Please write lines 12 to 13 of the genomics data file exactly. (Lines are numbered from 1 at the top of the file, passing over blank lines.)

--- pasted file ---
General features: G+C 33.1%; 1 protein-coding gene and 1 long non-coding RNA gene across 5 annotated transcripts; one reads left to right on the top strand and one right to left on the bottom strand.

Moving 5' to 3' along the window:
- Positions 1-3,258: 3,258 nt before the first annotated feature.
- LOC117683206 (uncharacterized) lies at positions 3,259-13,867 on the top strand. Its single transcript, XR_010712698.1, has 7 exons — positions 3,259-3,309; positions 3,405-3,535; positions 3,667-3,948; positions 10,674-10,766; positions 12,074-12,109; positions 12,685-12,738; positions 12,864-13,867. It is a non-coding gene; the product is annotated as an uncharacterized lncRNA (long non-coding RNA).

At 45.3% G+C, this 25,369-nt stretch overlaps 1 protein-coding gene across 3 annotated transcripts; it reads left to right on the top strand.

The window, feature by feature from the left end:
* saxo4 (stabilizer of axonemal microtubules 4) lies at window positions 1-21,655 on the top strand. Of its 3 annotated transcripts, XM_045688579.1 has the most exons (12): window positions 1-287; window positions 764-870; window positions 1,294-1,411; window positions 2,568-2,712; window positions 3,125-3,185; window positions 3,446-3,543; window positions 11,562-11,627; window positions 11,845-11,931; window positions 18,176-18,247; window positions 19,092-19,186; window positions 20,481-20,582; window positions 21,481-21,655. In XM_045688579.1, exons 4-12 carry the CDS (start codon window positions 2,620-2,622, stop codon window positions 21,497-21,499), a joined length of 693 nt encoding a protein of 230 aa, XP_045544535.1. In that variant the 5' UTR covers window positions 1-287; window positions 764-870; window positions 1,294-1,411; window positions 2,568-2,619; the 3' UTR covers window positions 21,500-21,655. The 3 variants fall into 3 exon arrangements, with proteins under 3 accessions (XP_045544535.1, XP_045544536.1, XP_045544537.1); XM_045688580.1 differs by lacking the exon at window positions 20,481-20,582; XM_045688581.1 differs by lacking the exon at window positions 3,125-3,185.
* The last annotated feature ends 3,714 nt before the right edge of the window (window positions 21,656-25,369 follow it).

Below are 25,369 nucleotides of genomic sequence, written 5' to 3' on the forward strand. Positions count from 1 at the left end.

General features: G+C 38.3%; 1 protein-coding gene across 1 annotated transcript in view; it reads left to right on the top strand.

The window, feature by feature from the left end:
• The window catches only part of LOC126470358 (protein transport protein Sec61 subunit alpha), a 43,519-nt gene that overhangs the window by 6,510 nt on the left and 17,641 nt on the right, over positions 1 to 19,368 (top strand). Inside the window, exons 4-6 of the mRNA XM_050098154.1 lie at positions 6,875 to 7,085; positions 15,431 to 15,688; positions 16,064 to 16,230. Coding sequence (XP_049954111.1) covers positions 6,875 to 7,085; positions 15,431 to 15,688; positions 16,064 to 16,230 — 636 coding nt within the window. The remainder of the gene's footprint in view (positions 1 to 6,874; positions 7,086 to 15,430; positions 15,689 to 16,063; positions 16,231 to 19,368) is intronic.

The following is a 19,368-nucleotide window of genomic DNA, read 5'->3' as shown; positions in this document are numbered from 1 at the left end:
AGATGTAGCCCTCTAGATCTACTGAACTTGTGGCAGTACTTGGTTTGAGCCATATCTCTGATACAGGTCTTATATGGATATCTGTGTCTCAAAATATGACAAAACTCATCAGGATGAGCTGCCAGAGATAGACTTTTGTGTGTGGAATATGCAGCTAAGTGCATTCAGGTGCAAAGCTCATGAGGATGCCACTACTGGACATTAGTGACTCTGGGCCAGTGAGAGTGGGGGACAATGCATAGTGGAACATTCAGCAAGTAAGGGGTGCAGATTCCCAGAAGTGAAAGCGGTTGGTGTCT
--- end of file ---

• The window catches only part of LOC126470358 (protein transport protein Sec61 subunit alpha), a 43,519-nt gene that overhangs the window by 6,510 nt on the left and 17,641 nt on the right, over positions 1 to 19,368 (top strand). Inside the window, exons 4-6 of the mRNA XM_050098154.1 lie at positions 6,875 to 7,085; positions 15,431 to 15,688; positions 16,064 to 16,230. Coding sequence (XP_049954111.1) covers positions 6,875 to 7,085; positions 15,431 to 15,688; positions 16,064 to 16,230 — 636 coding nt within the window. The remainder of the gene's footprint in view (positions 1 to 6,874; positions 7,086 to 15,430; positions 15,689 to 16,063; positions 16,231 to 19,368) is intronic.

The following is a 19,368-nucleotide window of genomic DNA, read 5'->3' as shown; positions in this document are numbered from 1 at the left end: